Remember the last time we talked about how a tie happens in baseball? There we had rainfall as the primary culprit. You must have heard of different events in baseball to tie or suspend a game due to heavy rainfall.
However, for football or soccer, players can continue to play during the rain in some cases but for baseball! Nyah! Imagine the wet field and the ball getting too uncomfortable to hold in the mitt. Not to mention how heavy players’ uniforms can be.
This is why MLB has specific protocols for Baseball Rain Delay Rules. While most of the major leagues follow these rules by the book, you might find amateur leagues adapt to the rules according to the nature of their progress.
Hop in with us to learn everything about MLB Rain Delay Rules in Baseball.
MLB Baseball Rain Delay Rules Explained
In the past, there have been multiple reports to suspend the match due to poor weather conditions. You can recall the Cubs and Bucs match that ended with a 1-1 tie due to rainy weather or the Cubs and Cardinals’ terrible muddy field in the spring of 1965.
However, times passed, and now, there are several ballparks (baseball grounds) with retractable rooftop options to prevent rain delays. Popular names that pop up are:
- American Family Field in Milwaukee, USA – Founded in 2001
- Chase Field in Arizona, USA – Founded in 1997
- Globe Life Field in Texas, USA – Inaugurated in 2020
- loanDepot Park in Miami, USA – Opened in 2012
- Minute Maid Park in Houston, Texas – Opened in 2000
- Rogers Centre in Toronto, Canada – Opened in 1989
- T-Mobile Park in Seattle, USA – Opened in 1999
You can see the retractable rooftop stadiums/ fields were established and launched between 1989 to 2020. Before this, tournaments frequently faced challenges to continue the match due to rainy weather.
MLB provides strict guidelines regarding rain delays but with time those guidelines went through several modifications and changes. In the following, we will state and describe the current MLB Baseball Rain Delay Rules.
Rain Delay: It’s A Regulation Game After Five Innings
“Regulation Game” is an official term (according to Rule 7.01(c)) used by MLB. For season tournaments, often spectators have heard the phrase on the screen.
In terms of MLB, a match will be declared a ‘Regulation Game’ or ‘Official Game’ when the visitor team completes five innings (15 outs) while the home team takes the lead, or the home team has earned fifteen outs; no matter what the score is.
According to MLB’s official statement, when a match is postponed due to rain after five innings (occasionally 4.5 innings), it will be declared as a Regulation Game.
Both teams and authorities related to the management are therefore obliged to complete the game upon further notice on dedicated time and location.
Quick Notes: You must be thinking about what lies under these rules; take a quick note before you find your head is in the cloud.
When the chief umpire calls the match; it will be a Regulation Game if:
(1): Upon the completion of five innings
(2): When the home team has earned more runs before five innings or four and a fraction of half innings than the visiting team has made in five completed half-innings.
(3): In cases like this: when the home team completes one or more runs in its half of the fifth inning to tie the match.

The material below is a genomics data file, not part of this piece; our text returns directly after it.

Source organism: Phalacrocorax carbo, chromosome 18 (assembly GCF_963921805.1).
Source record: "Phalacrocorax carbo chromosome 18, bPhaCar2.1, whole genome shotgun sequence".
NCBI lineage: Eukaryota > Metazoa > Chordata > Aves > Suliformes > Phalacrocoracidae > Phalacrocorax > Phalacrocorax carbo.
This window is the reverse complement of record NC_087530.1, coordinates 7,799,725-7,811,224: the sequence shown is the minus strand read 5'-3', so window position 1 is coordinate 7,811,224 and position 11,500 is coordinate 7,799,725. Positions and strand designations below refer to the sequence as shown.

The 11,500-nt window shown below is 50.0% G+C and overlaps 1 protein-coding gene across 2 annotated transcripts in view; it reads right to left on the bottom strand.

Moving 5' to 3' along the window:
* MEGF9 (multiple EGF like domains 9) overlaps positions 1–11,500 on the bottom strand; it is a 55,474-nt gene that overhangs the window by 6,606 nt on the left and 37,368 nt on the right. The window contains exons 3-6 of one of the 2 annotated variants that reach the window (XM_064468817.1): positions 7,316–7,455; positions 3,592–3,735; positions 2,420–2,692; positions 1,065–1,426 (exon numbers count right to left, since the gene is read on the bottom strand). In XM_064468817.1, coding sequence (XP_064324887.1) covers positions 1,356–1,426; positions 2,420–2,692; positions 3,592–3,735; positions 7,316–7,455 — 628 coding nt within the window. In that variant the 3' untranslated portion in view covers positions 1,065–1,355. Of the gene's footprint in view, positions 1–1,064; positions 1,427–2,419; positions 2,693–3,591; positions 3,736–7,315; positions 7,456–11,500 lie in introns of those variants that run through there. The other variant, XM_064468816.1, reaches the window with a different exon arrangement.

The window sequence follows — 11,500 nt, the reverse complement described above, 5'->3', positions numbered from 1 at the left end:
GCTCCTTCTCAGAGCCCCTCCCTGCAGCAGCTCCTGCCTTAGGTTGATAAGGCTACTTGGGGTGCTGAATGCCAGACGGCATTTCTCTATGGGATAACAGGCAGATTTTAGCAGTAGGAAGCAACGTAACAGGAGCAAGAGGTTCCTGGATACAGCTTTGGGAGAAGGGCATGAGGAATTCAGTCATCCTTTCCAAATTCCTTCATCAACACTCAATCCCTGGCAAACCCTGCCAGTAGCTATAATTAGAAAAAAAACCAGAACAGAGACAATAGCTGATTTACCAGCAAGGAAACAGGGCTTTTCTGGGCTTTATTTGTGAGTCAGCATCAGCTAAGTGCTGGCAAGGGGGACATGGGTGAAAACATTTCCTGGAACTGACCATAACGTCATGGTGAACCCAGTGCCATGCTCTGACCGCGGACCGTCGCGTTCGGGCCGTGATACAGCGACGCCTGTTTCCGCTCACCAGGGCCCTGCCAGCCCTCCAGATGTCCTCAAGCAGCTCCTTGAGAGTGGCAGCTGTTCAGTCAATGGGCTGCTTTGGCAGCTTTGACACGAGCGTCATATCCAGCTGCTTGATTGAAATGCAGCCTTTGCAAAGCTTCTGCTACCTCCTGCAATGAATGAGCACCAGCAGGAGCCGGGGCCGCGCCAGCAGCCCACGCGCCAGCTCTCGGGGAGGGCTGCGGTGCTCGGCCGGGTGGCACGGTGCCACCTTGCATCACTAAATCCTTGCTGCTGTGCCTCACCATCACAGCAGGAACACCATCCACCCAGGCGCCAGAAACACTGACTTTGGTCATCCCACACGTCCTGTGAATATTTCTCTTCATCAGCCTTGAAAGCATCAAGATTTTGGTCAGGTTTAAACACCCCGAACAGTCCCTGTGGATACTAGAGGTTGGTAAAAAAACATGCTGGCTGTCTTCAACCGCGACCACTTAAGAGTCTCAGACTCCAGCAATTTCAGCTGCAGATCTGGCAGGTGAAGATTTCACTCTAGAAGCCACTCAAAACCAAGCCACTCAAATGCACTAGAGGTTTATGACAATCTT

Rain Delay: It’s A No Game Before Five Innings
Have you witnessed a No-Game baseball? When a match faces unexpected circumstances (particularly rainfall) before the five innings, it is officially announced as a No Game. No Games are scheduled for later dates and times and have to start over from the beginning.
MLB clarified about No Game due to rain delays. However, this protocol had some alterations in 2020; during the COVID era. The update is as followed:
In the year 2020, baseball matches that were unable to meet five innings due to rain delays were resumed where they left off. Rather than starting all over again, No Games started where it left off to limit the crowd, the number of active players, and other associates related to the match.
However, don’t mistake this temporary alteration in No Game with Regulation Games. When the umpire-in-chief postpones the match before five innings due to bad weather, it is a No Game and therefore it’s not an official game; unless the match lies under these following Rules 7.02(a)(3) or 7.02(a)(4) of baseball.
Quick Notes: Here’s another useful note for you.
According to official MLB 7.02 (a) a baseball match is suspended and will be resumed in case the umpire in chief terminates the game under one of the following reasons:
Even though modern stadiums have power backup and light failure or darkness can be merely a reason to terminate the game, matches may still struggle with these technical issues (malfunction, light error, operator error, etc). Thus the game will be terminated and have a new schedule, to begin with.
Special cases – when the country law prevents the authorities to turn on the lights. Well, it’s pretty creepy, isn’t it? National orders like this are approved to save power and reduce power consumption.
Rain Delay: Umpire Declares A Suspended Match Any Time
Doesn’t matter how highly precautious (such as retractable rooftops or power backup) the authorities are, plans can still fail to ensure healthy grass during the rainy seasons.
In such cases, when the umpire in charge finds the field unplayable due to rainfall, he can suspend the match regardless of the number of innings completed.
It can be neither a ‘No Game’ nor a ‘Regulation Game’. In special scenarios like when the rooftop collapses or water is trapped inside the field due to heavy rain, the umpire can, at any instance, suspend the game; even if the game only had one inning.
Situations like this are dealt with under Rule 7.02(a)(3) – power outage, operational error – intentional or unintentional, any mechanical or equipment failure.